About 10 years ago, the sport of drag racing in India enjoyed popularity which the present-day motorsport scene would be envious of. Mumbai and Bengaluru had emerged as the hot spots for the sport, with our very own Autocar Speed Run bringing the fast-paced 400-metre action to Indian shores. The enthusiasts lapped it up – it was easy, extremely accessible and quick. The ideal mix of entertainment and sport and it really spawned the car modification and customisation culture in India as well.
However, the events slowly dried up a few years down the line – thanks to some isolated incidents and lack of venues and government permissions. A few odd events were organised in Hyderabad and Coimbatore, but they somehow missed the energy and sheer scale of the Speed Run.
In 2013, however, the first edition of the Valley Run organised by Elite Octane brought back the thrill and excitement synonymous with the erstwhile Speed Run. The annual event has since seen enthusiasts from all over the country flock in droves to the Aamby Valley airstrip and see what their machines could do against the clock, down a quarter mile.
The latest edition of the event held earlier this year saw 350 participants stage their machines for the quarter-mile rush, with 7,000 spectators thronging their way up to the scenic locales of Aamby Valley.
The resurrection of drag racing in India has been spearheaded by Mumbai-based Elite Octane – headed by Rongom Tagore Mukerji, a drag enthusiast and former participant himself. According to him, manufacturers adding performance machinery to their Indian portfolios and an explosion of superbike and biking culture have contributed massively to rekindling interest in drag racing.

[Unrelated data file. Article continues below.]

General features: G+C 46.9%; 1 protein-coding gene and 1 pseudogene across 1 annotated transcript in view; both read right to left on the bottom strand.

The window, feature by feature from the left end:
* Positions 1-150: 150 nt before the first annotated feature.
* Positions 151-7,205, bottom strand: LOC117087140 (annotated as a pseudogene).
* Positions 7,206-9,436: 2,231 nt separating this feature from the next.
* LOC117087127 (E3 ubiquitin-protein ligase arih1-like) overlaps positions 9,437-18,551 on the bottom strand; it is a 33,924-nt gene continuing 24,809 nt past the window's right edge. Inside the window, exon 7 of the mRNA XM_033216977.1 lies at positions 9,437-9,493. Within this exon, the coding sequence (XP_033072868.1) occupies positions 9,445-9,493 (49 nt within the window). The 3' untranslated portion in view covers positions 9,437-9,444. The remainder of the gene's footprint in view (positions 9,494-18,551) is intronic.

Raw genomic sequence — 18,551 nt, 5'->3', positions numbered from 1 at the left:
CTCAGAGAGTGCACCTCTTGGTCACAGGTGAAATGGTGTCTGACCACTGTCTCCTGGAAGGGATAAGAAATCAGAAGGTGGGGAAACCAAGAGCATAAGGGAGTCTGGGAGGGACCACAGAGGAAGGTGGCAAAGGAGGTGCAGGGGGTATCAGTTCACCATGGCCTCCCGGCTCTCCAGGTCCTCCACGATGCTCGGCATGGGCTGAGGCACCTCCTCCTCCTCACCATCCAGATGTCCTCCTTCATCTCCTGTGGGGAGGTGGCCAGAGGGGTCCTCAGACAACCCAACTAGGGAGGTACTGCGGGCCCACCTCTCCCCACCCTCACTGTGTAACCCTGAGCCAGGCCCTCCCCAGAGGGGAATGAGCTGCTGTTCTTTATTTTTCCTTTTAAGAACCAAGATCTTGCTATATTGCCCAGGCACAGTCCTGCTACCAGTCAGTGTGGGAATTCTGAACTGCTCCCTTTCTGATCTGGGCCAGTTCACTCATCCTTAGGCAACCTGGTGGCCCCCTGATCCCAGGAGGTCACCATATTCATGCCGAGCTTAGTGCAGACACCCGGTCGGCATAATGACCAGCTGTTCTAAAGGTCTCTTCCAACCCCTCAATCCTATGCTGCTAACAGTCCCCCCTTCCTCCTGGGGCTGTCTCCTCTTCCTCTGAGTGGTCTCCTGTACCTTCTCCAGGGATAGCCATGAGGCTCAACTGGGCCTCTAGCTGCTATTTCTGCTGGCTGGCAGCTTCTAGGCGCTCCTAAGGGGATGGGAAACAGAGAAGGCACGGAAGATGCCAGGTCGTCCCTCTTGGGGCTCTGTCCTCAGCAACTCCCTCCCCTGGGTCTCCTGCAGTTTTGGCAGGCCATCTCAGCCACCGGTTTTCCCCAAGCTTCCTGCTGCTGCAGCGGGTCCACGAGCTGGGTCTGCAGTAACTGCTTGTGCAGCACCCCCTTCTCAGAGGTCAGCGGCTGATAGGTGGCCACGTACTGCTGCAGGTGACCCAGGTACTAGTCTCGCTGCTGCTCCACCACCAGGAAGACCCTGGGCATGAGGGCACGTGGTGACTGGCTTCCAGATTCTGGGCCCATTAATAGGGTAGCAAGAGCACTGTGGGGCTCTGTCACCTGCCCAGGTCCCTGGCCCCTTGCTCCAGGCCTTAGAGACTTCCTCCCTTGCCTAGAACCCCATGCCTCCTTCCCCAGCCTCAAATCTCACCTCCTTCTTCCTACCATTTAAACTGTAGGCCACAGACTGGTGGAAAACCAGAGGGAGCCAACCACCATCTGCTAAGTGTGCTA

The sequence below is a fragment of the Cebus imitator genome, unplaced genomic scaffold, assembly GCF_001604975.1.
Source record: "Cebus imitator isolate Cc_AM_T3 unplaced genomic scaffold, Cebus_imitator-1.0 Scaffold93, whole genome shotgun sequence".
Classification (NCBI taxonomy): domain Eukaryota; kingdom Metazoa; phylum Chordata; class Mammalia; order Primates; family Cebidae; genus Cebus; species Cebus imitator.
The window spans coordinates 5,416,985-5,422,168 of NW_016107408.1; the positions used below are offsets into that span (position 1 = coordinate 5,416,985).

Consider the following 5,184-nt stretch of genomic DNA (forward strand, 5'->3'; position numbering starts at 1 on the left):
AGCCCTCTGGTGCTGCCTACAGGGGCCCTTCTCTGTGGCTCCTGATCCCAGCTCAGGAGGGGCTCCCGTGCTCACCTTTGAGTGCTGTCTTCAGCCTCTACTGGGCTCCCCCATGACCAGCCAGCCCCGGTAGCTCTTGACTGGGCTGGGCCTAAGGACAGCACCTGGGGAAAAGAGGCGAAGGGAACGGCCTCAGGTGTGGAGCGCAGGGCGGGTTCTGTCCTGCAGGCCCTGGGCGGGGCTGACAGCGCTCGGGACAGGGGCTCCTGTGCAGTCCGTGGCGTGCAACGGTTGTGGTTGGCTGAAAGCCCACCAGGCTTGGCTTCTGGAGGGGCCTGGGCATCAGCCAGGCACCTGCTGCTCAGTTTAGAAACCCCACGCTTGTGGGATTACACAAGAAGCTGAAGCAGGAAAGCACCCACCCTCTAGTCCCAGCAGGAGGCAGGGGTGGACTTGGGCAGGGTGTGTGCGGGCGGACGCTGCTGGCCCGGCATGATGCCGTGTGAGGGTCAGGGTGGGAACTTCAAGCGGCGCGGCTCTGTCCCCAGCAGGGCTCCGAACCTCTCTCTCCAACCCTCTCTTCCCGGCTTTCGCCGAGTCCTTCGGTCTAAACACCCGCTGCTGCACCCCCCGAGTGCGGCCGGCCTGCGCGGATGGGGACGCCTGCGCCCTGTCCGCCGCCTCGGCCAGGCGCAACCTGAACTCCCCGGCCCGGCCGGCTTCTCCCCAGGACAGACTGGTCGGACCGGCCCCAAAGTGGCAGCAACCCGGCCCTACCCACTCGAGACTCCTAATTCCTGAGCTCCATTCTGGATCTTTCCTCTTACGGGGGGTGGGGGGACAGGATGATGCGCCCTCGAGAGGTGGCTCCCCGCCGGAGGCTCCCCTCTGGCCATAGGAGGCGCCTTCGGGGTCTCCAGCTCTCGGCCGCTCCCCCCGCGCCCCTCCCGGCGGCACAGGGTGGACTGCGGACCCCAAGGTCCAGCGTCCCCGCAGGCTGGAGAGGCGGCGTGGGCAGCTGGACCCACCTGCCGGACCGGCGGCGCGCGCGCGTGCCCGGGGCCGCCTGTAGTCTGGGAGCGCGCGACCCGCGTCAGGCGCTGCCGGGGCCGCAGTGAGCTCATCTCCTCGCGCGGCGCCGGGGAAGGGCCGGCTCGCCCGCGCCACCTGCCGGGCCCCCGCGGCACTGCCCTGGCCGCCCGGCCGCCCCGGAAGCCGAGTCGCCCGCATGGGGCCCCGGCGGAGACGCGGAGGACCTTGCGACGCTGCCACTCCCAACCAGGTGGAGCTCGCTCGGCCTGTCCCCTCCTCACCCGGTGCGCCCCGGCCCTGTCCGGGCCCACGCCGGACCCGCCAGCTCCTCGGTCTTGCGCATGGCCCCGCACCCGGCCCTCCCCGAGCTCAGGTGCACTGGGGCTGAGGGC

It does make sense – with a myriad categories accommodating cars of all possible combinations of engine capacity/fuels/induction, extreme modification and elbow grease are not the prerequisites for making it to the podium. Gone are the days when enthusiasts used to toil away in their garages until the night before the big day, tuning engine management systems to extract the last bit of horsepower from their high-strung Esteems, Citys, Balenos and Octavia RSs. Drastic and cumbersome weight shedding, fibreglass appendages in the quest of the best possible power-to-weight ratios are now few and far
The modern drag enthusiast would rather drive up to Aamby Valley with his friends in his chipped Polo GT, remove the seats and spare tyre at the venue, run the quarter mile, fit back the seats and spare tyre and head back home. It is not to say that hardcore enthusiasts have disappeared or converted, there are still plenty of extreme modifications on display and while the quality and level of these tuning projects have gone up substantially, fewer people choose to go down this route.
The onslaught of performance imports has definitely helped, with Nissan GT-Rs rubbing shoulders with Audi R8s and Porsches. Machinery from AMG stables and BMW M cars are also prominent along with the good old classics like the Supra and Mitsubishi Evos.
It is safe to say that the future of drag racing looks bright in India on its second coming, and hopefully more events at venues spread across the country will make the sport accessible to countless other enthusiasts and take it to new heights.